To do the same, run the below commands in the terminal with appropriate values.

export TF_VAR_aws_access_key=<access_key_value>
export TF_VAR_aws_secret_key=<secret_key_value>
export TF_VAR_aws_region=<region>                               
export TF_VAR_username=<username_value>     
export TF_VAR_password=<password_value>

Next, we will define the aws_db_instance resource in Terraform configuration that uses these secrets.

Also, note that we have defined the provider block with corresponding input variables.

provider "aws" {
 access_key = var.aws_access_key
 secret_key = var.aws_secret_key
 region     = var.aws_region
}

# Create an AWS DB instance resource that requires secrets
resource "aws_db_instance" "mydb" {
 allocated_storage    = 10
 db_name              = "mydb"
 engine               = "mysql"
 engine_version       = "5.7"
 instance_class       = "db.t3.micro"
 username             = var.username
 password             = var.password
 parameter_group_name = "mydb.mysql5.7"
 skip_final_snapshot  = true
}

Here we used environment variables to store AWS keys and accessed them using TF_VAR_ variables and similar behavior for the database username and password. The above Terraform code picks up the secrets automatically. This technique does not store secrets in plain text in the code.

Step 3: Secure the Terraform host

Terraform hosts are the virtual or physical machines that serve as the deployment targets for infrastructure code implementation. They are used to provision and manage resources on cloud providers and on-premises infrastructure, ensuring consistency and reproducibility of the infrastructure.

Securing the Terraform host is crucial because:

  1. As the Terraform CLI is installed in the host, it must be protected against unauthorized access.
  2. Stop unwanted Terraform code execution that can impact infrastructure security.
  3. Protect Terraform config and state files against data leakage.
  4. Ensure compliance requirements are met, such as HIPAA and PCI-DSS.
  5. Protect against insider threats who have access to the infrastructure.

Setting and securing the Terraform host manually is complex and time-consuming. Additional costs may be involved with securing the host, such as investing in security software, hiring security professionals, addressing newly identified vulnerabilities, etc. Any failure to secure the host leads to data loss, security breaches, and compliance violations.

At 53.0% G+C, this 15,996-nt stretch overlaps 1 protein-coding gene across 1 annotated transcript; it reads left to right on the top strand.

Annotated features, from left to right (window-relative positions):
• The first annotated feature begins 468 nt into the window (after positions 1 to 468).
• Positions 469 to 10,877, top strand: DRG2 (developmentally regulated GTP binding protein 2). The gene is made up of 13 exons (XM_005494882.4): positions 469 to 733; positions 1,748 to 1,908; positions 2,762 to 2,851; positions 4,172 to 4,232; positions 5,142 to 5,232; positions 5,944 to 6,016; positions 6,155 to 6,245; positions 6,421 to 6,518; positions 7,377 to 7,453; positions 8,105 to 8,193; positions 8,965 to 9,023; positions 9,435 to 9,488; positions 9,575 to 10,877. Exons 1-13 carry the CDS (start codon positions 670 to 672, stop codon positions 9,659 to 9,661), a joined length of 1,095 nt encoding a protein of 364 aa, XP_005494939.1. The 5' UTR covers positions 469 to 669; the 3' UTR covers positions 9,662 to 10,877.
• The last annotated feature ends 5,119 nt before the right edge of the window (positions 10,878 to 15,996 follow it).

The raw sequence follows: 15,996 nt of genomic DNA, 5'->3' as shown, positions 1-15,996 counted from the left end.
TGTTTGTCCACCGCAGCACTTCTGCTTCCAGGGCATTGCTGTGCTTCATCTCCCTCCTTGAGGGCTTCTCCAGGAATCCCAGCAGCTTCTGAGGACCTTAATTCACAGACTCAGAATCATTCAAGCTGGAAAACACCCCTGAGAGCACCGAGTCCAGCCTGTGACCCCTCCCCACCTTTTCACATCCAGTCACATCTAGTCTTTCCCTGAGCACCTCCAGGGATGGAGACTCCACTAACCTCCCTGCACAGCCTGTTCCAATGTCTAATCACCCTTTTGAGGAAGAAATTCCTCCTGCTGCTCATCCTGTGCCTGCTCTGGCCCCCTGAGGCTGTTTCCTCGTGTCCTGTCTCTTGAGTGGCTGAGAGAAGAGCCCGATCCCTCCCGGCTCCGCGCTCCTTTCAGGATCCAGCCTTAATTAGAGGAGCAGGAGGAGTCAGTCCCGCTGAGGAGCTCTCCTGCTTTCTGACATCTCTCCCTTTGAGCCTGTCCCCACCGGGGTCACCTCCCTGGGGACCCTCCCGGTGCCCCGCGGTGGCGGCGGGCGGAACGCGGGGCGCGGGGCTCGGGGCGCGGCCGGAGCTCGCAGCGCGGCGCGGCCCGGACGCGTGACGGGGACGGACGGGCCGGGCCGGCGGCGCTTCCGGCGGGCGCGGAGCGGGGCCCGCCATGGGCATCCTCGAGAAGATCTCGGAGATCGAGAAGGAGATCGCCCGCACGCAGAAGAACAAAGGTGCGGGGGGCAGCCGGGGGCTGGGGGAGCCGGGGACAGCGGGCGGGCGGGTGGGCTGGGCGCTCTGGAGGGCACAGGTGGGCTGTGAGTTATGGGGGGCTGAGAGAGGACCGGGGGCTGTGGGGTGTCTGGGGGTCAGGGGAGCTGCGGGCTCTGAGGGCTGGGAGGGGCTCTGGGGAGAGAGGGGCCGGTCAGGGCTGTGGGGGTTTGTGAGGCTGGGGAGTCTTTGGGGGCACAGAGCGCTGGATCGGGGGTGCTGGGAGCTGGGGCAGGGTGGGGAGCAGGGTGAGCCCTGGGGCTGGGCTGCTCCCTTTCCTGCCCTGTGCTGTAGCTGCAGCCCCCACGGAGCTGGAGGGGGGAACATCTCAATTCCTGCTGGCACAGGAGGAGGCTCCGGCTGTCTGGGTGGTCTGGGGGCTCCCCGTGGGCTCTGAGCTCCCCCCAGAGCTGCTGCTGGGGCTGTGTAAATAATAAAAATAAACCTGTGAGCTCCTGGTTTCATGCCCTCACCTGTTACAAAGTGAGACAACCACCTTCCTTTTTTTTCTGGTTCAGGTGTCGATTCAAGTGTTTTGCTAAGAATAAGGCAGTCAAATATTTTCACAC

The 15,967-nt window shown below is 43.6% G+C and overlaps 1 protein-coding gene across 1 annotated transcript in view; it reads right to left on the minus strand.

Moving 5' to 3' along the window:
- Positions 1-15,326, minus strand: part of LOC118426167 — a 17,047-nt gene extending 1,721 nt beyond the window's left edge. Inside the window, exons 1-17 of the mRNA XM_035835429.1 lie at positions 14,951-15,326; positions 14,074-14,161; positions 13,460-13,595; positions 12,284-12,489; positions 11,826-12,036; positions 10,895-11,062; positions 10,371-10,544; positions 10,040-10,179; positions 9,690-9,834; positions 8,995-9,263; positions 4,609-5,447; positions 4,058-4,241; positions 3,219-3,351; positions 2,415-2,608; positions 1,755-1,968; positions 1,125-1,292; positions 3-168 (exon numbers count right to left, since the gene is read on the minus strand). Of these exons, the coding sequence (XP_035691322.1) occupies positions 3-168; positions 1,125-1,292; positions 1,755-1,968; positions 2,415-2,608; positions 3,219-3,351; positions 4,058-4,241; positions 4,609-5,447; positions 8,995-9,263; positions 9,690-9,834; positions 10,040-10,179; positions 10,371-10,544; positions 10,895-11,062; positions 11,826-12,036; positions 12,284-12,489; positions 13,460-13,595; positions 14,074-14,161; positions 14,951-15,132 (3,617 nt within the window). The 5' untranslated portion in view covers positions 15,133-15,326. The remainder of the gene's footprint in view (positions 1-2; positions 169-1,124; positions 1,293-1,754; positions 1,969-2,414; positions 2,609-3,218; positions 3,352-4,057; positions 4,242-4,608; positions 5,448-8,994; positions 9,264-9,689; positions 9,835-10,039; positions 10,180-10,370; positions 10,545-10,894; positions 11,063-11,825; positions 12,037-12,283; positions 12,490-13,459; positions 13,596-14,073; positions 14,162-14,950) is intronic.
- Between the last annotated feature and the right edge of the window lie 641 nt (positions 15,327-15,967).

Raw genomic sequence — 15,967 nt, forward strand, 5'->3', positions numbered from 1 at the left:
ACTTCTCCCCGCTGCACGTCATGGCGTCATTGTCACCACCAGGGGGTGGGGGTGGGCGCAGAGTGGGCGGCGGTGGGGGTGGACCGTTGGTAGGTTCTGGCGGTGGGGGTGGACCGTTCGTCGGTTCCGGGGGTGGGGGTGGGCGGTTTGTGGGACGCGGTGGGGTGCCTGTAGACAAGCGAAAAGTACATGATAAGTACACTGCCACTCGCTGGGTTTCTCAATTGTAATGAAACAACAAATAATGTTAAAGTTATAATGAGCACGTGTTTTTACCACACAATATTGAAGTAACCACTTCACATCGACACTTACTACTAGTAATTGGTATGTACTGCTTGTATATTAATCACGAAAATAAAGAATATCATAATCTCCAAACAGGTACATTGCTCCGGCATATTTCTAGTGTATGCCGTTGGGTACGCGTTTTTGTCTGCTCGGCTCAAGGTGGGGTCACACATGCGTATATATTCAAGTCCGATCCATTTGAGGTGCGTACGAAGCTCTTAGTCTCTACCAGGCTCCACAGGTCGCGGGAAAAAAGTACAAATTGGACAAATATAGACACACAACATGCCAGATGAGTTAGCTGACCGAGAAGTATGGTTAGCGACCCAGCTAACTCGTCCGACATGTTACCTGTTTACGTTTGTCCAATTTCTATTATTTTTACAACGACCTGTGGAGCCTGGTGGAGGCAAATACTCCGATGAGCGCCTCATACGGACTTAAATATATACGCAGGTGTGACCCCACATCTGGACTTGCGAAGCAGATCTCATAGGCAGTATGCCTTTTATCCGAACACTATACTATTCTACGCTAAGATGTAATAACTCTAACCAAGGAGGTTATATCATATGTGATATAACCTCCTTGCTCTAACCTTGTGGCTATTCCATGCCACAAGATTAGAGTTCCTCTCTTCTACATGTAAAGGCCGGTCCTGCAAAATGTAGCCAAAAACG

Step 4: Encrypt files with KMS, PGP, or SOPS

File encryption is an effective technique to store and manage access keys and secrets. Terraform users can use this technique to encrypt sensitive information stored in the config and state files. This technique relies on:

  1. Encrypting the secrets.
  2. Storing the cipher text in a file.
  3. Checking that file into the version control.

The most common solution is to store the keys in a key service provided by any cloud provider like Azure Key Vault, AWS KMS, and GCP KMS. 

These key services solve the “kick the can down the road” problem by relying on human memory: in this case, our ability to memorize a password that gives us access to our cloud provider (or perhaps we store that password in a password manager and memorize the password to that instead).

Example – AWS KMS

AWS KMS is the key management service from Amazon that encrypts sensitive data stored in terraform config and state files. To implement AWS KMS in the RDS database example discussed previously, create a file with credentials as content in key-value format.

For the sake of this example, we have given it the name creds.yml.

username: username
password: password

Create a KMS key (default symmetric) in AWS, and use the below command to create an encrypted file to store and check in to VCS, the credentials from creds.yml.

aws kms encrypt \
--key-id <alias>OR<arn> \
--region eu-central-1 \
--plaintext fileb://creds.yml \
--output text \
--query CiphertextBlob > creds.yml.encrypted

Once the creds.yml.encrypted is checked-in to VCS and cloned on another system, the credentials are fetched using the data store for aws_kms_secrets as shown below. Use a local variable to decrypt the value from cipher text stored in creds.yml.encrypted file.